Tie a snap (not a snap swivel) to the end of your line so you don't have to cut lines and re-tie knots. This way you can quickly change terminal tackle. A snap will make it easy to experiment until you find out what the fish want. One other device that has greatly improved my catch the last couple of years is the use of in-line planer boards. These are not planing divers; these boards stay on top and pull your lures away from the boat. These boards allow you to spread lines out over a broader area of water and they get your lures away from the boat. Some days fish are spooked by the boat. I've had days (many) that I wouldn't have caught a fish without the use of planer boards. The boards pull your lures out to the side and intercept fish fleeing from the boat.
You're going to use the same types of terminal tackle you've been using along shore — spinner rigs and crankbaits. Don't use bottom bouncer sinkers out in the open water because you're not fishing on the bottom. Remember, you've been searching for suspended fish.
Replace your bottom bouncer sinker with an in-line trolling sinker. I prefer keel sinkers. Keel sinkers are designed to help prevent line twist. You'll need sinkers in a variety of weights from 5/8 - 2 ounces. Vary the weight of the sinkers but let out the same amount of line on all the spinner rig rods. You don't need sinkers on your crankbait rods unless the crankbaits you have won't dive down to where you're seeing the fish.
You can use the same spinner rigs you were using along the dike but you can also replace the single hooks with treble hooks. You don't have to worry about snags when you're trolling in open water for suspended fish. Treble hooks will help you hook more fish. I tie my own open water rigs with two size 4-6 treble hooks. You can also use longer rigs in open water and I make mine 4-6 feet long to get the bait further from the sinker. Put a ball bearing swivel between your sinker and your rig to help prevent line twist. Whether you're buying or making your rigs, use one equipped with a plastic, quick change, clevis. This allows you to easily change spinner blades. You can experiment with different styles, sizes and colors of blades until you find what the fish prefer.
Most spinner rig fishing is done with real nightcrawlers but Berkley's 6", Tournament Strength, Power Worms (walleye scent) can make a big difference in your catch some days. There are days when walleyes prefer the Berkley Power Worms to the real thing. If the little catfish are biting you can go through several dozen real crawlers in a day. The little cats cannot steal your Power Worms. Hook the rubber worms the same way you would a real night crawler but make sure the hook points are exposed for easier hooking. With crankbaits you need to remember that this is early summer. Walleyes are seeing and feeding on small bait fish. You don't want to use big crankbaits. I like a 2-3 inch bait. Shad Raps (#5) and Wally Divers have worked great.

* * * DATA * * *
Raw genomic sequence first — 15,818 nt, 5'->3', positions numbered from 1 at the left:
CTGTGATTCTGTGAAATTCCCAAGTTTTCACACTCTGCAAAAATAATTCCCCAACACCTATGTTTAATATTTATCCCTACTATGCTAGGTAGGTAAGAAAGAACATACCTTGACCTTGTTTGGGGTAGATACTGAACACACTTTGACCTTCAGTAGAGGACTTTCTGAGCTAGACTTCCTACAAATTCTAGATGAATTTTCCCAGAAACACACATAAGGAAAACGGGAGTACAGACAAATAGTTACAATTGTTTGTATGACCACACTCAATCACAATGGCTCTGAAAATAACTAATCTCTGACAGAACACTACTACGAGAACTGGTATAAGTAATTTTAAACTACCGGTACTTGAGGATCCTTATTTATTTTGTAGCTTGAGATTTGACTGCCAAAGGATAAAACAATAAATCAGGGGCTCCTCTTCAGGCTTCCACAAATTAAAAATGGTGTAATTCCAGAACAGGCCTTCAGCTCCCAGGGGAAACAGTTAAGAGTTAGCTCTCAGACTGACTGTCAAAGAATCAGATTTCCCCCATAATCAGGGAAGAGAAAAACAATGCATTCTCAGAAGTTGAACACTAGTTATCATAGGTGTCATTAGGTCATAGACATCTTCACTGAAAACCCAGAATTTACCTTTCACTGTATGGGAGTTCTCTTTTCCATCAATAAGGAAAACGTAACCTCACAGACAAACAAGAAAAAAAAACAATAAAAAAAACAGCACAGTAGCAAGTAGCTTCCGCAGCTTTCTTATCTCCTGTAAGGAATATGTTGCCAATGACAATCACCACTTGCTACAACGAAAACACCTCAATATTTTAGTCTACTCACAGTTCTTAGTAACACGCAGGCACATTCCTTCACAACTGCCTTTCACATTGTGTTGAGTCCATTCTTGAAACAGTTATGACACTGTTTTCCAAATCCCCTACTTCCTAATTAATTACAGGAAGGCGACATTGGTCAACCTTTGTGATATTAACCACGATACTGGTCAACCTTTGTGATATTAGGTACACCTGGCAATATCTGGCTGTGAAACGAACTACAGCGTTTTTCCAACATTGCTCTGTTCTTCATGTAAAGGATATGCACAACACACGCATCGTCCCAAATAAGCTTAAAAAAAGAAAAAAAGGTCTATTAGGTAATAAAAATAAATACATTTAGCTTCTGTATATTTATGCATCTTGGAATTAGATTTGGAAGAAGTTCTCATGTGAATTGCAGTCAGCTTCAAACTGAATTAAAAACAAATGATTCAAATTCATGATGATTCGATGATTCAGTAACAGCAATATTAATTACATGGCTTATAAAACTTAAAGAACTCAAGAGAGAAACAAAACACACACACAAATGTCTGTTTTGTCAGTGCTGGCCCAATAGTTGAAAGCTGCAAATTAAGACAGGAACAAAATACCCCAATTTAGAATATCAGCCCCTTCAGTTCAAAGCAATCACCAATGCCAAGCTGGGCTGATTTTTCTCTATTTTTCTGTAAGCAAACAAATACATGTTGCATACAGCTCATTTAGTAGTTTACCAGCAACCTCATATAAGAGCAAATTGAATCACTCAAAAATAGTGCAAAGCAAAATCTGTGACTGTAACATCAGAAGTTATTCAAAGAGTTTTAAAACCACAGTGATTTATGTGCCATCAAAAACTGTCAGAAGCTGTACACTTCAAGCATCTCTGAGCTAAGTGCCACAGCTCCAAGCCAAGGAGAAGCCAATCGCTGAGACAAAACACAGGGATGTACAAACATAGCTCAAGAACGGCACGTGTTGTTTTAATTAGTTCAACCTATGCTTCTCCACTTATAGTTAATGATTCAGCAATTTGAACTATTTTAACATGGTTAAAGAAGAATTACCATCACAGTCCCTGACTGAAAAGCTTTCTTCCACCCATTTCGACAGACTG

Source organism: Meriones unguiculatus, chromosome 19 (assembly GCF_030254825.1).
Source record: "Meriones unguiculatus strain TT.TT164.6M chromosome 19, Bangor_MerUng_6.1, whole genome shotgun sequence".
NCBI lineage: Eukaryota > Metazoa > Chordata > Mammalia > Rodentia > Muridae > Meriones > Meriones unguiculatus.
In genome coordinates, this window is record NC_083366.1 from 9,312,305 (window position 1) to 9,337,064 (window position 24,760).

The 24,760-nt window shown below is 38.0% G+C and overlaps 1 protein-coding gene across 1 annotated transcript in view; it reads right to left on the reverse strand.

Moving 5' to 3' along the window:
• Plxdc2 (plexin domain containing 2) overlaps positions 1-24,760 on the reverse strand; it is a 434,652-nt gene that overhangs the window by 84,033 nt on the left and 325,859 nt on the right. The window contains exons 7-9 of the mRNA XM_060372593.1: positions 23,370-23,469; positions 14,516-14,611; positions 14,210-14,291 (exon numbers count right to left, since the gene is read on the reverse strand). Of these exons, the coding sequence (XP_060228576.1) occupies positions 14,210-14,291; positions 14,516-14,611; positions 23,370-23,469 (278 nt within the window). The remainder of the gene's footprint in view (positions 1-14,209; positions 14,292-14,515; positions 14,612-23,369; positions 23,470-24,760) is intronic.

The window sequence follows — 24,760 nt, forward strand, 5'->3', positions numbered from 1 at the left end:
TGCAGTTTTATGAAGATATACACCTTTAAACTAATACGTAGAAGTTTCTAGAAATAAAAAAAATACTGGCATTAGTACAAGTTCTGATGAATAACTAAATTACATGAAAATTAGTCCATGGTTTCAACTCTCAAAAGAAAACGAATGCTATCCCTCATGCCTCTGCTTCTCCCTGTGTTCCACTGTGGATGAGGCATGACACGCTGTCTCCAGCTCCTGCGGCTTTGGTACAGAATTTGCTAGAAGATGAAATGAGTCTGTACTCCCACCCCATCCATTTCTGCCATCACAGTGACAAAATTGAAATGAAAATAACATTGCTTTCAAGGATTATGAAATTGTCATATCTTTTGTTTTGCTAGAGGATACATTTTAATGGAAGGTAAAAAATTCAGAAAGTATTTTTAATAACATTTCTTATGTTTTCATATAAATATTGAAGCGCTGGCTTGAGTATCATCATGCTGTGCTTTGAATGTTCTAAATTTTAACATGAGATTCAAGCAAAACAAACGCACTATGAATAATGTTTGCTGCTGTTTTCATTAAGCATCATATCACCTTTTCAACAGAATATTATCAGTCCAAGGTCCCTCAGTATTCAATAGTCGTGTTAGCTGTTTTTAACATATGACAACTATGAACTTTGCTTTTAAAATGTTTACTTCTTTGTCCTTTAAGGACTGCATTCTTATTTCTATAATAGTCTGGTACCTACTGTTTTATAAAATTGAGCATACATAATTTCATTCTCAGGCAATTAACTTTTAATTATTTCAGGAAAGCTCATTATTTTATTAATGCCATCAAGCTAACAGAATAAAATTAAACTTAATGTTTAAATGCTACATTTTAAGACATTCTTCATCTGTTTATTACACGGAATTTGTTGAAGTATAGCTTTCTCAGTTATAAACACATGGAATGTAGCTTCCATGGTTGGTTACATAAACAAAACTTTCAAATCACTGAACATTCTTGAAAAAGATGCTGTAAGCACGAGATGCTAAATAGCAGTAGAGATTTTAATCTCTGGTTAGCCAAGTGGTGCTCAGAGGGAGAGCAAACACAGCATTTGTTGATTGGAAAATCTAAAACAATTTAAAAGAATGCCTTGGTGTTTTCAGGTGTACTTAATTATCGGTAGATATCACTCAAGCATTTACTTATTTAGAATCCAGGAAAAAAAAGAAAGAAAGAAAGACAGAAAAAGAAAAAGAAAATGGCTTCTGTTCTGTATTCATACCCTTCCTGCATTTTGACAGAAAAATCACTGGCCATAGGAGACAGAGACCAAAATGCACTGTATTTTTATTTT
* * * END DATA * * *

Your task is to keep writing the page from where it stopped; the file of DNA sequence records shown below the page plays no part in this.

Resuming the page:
The new, small-sized, Berkley Frenzy's in the shallow and deep divers should be good. Like the Wally Divers, the Frenzys have rattles inside them. Shad colors, either silver with black back or natural shad colors work most days. Occasionally some other metallic colors will work better (gold, blue, etc.).
Use both shallow runners and deep divers depending on the depth of the walleyes. Most crankbaits reach close to their maximum diving depth with approximately 100-120 feet of line out. You can vary the amount of line you let out to adjust the depth of your lure. One very useful book for this type of fishing or any trolling is: The Troller's Bible, Precision Trolling, by Holt and Romanack. This book has dive charts for about every crankbait you'll use. It also covers many other aspects of trolling.
Trolling: If two of you are fishing and you have your Two Pole licenses you can have four poles out. Begin by putting two rods out with spinner rigs and two with crankbaits. Vary colors. You want the walleyes to tell you what they prefer. Use crankbaits that dive to different depths. Maybe one shallow diver and one deep diver. Vary colors of your spinners and crankbaits. If the sun is out and the water is relatively clear use metallic colored spinners and shad or metallic colored cranks. In cloudy or turbid water try lighter or brightly colored baits. If you're fishing directly behind the boat let out about 100 feet of line to start with. If you're using planer boards you can fish as close as 25 feet from a board that is 75-100 feet from the boat. Length of line deployed depends on the depth of the fish. Troll between 1.5-2.5 mph.
With spinner rigs you cannot troll more than 2.5 mph without really twisting your line. Once you start catching fish you may want to throw out a marker as a reference point. Not to mark a specific spot but the general area of the concentration of fish. You'll need something to reference your location. It's amazing how far you can move over open water without realizing it. If you have a GPS unit with a plotter you can save a Waypoint where you caught a fish and re-trace your plotter's path without marking your spot for other anglers to see. Once you pick up a couple of fish on the same lure then switch most of the rods over to what they are hitting, with the same weight sinkers, the same amount of line out, etc. Notice I said most of the rods. Just when you think you have the walleyes figured out they are likely to change. So keep experimenting with one rod. Try different lures, different colors and different depths. If your bite slows or you really start getting the fish on something else then switch the majority of the rods to the new hot system. If the bite slows all together but the fish are still under you then start experimenting with the other rods.
So now you know the basics of open water trolling for walleyes. Get out on Willard Bay Reservoir this summer and enjoy some open water fishing.